Watch All of the Commercials That David Lynch Has Directed: A Big 30-Minute Compilation

Some film­mak­ers start in com­mer­cials, hon­ing their chops in antic­i­pa­tion of mak­ing per­son­al projects lat­er. A select few go in the oth­er direc­tion, real­iz­ing their dis­tinc­tive vision before field­ing offers from com­pa­nies who want a piece of that vision’s cul­tur­al cur­ren­cy. Any­one who’s seen David Lynch’s most acclaimed work will sus­pect, cor­rect­ly, that Lynch belongs in the lat­ter group. With 1977’s cult hit Eraser­head, he showed cin­e­ma what it means to be Lynchi­an. This brought him the atten­tion of Hol­ly­wood, lead­ing to the respectable suc­cess of The Ele­phant Man and the dis­as­ter that was Dune. Only in 1986, with Blue Vel­vet, could Lynch make a tru­ly, even trou­bling­ly per­son­al film that hit the zeit­geist at just the right moment.

Nat­u­ral­ly, Madi­son Avenue came call­ing soon there­after. “With the smash Blue Vel­vet, a Palme d’or at Cannes for Wild at Heart, and then the nation­al phe­nom­e­non of Twin Peaks’ first sea­son, David Lynch clear­ly estab­lished him­self as the U.S.A.‘s fore­most com­mer­cial­ly viable avant-garde-‘offbeat’ direc­tor,” wrote David Fos­ter Wal­lace in a 1997 piece on the film­mak­er.

“For a while there it looked like he might be able to sin­gle-hand­ed­ly bro­ker a new mar­riage between art and com­merce in U.S. movies, open­ing for­mu­la-frozen Hol­ly­wood to some of the eccen­tric­i­ty and vig­or of art film.” Lynch’s fans in tele­vi­sion adver­tis­ing must have imag­ined that he could do the same for their indus­try, and you can watch the fruits of that hunch in the half-hour com­pi­la­tion of Lynch-direct­ed com­mer­cials above.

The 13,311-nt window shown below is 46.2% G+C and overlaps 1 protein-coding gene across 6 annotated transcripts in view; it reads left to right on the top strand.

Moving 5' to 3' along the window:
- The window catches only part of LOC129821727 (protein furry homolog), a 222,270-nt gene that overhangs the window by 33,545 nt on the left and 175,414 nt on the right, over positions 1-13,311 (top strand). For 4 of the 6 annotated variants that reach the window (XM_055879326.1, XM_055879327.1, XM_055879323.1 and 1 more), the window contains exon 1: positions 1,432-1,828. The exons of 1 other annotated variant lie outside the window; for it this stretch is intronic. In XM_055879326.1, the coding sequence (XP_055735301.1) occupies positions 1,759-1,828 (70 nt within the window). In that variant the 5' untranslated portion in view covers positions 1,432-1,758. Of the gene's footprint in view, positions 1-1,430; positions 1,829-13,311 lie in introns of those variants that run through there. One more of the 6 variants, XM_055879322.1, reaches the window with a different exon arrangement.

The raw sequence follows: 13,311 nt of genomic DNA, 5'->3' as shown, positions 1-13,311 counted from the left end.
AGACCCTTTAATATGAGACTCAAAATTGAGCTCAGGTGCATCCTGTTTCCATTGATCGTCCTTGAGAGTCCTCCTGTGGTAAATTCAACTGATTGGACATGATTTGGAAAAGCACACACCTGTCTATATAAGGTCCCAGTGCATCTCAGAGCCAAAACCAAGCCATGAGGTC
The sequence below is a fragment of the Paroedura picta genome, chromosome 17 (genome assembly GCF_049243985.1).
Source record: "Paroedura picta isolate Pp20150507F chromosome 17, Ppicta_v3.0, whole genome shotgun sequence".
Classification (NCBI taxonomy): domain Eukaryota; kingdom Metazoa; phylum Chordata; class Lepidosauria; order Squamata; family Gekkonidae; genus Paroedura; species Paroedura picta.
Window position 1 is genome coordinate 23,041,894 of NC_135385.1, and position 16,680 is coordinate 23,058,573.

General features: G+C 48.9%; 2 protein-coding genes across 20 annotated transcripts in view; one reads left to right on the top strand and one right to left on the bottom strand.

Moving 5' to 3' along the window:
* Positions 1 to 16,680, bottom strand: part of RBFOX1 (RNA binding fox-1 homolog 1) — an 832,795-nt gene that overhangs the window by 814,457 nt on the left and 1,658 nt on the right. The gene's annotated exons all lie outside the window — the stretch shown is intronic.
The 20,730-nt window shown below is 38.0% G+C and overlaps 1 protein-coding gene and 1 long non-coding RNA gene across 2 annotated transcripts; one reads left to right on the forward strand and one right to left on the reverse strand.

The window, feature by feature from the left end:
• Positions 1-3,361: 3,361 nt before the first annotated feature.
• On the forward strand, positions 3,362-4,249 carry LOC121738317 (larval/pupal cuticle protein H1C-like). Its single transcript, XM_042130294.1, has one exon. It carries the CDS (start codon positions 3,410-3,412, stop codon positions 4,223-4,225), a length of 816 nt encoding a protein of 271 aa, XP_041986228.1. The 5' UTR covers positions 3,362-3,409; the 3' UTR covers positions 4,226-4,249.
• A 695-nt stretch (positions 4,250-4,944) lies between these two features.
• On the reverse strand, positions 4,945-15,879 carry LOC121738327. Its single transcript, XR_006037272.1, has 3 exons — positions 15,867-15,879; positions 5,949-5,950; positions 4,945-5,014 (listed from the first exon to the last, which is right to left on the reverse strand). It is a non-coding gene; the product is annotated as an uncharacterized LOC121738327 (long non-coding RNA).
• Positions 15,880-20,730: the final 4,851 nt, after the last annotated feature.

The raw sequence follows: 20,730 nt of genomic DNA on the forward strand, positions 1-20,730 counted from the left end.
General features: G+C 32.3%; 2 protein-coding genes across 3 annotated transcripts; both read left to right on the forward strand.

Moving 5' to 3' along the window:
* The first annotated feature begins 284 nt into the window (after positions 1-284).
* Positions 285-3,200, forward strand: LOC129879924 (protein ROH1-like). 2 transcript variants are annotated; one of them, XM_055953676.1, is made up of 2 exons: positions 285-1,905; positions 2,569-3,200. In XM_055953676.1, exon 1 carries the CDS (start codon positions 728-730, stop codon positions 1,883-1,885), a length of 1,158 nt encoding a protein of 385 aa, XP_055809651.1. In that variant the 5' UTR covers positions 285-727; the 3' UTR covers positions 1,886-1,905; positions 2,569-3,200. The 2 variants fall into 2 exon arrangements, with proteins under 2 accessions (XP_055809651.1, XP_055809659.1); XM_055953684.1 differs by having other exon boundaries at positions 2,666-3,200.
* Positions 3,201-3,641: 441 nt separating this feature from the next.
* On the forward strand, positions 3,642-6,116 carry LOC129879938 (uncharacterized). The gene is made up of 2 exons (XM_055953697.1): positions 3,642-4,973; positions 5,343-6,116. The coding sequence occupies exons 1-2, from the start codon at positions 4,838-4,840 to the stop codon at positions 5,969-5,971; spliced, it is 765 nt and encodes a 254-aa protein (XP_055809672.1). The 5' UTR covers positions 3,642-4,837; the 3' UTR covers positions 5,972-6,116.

Lynch has worked for some star­tling­ly big brands, begin­ning with Calvin Klein: his trio of spots for the fra­grance Obses­sion take as their basis the writ­ing of F. Scott Fitzger­ald, Ernest Hem­ing­way, and D.H. Lawrence. A few years lat­er he direct­ed a humor­ous mini-sea­son of Twin Peaks to pro­mote Geor­gia Cof­fee, one of the top brands of canned cof­fee in the Lynch-lov­ing coun­try of Japan. The New York Depart­ment of San­i­ta­tion engaged Lynch’s ser­vices to imbue their anti-lit­ter­ing cam­paign with his sig­na­ture high-con­trast omi­nous­ness, a mood also sought by fash­ion-indus­try titans like Armani, Yves Saint Lau­rent, Guc­ci, and Dior. The mar­keters of hum­bler goods like Alka-Seltzer, Bar­il­la Pas­ta (a seem­ing­ly auteur-aware brand that has also hired Wim Wen­ders and Felli­ni), and Clear Blue Easy home preg­nan­cy tests have also gone in for a touch of the Lynchi­an.

Quite a few of these com­mer­cials orig­i­nal­ly aired only out­side Amer­i­ca, which may reflect the sup­pos­ed­ly more endur­ing appre­ci­a­tion of Lynch’s work that exists in Europe and Asia. But for all Lynch’s artis­tic dar­ing, the man him­self has always come off as an enthu­si­ast of unre­con­struct­ed Amer­i­can plea­sures. To this day he remains a stead­fast smok­er, and in 1998 brought that per­son­al cred­i­bil­i­ty to the Swiss cig­a­rette brand Parisi­enne. The result­ing spot fea­tures men in ties, show­ers of sparks, dead fish, back­wards talk­ing, a for­bid­ding­ly illu­mi­nat­ed shack, and apoc­a­lyp­tic flames: Parisi­enne, in oth­er words, must have got exact­ly what they paid for.

Relat­ed Con­tent:

What Makes a David Lynch Film Lynchi­an: A Video Essay

David Lynch Made a Dis­turb­ing Web Sit­com Called “Rab­bits”: It’s Now Used by Psy­chol­o­gists to Induce a Sense of Exis­ten­tial Cri­sis in Research Sub­jects

The Sur­re­al Film­mak­ing of David Lynch Explained in 9 Video Essays

Wim Wen­ders Cre­ates Ads to Sell Beer (Stel­la Artois), Pas­ta (Bar­il­la), and More Beer (Car­ling)

Spike Jonze’s Imag­i­na­tive TV Ads

Fellini’s Fan­tas­tic TV Com­mer­cials

Ing­mar Bergman’s 1950s Soap Com­mer­cials Wash Away the Exis­ten­tial Despair

Based in Seoul, Col­in Mar­shall writes and broad­casts on cities and cul­ture. His projects include the book The State­less City: a Walk through 21st-Cen­tu­ry Los Ange­les and the video series The City in Cin­e­ma. Fol­low him on Twit­ter at @colinmarshall or on Face­book.

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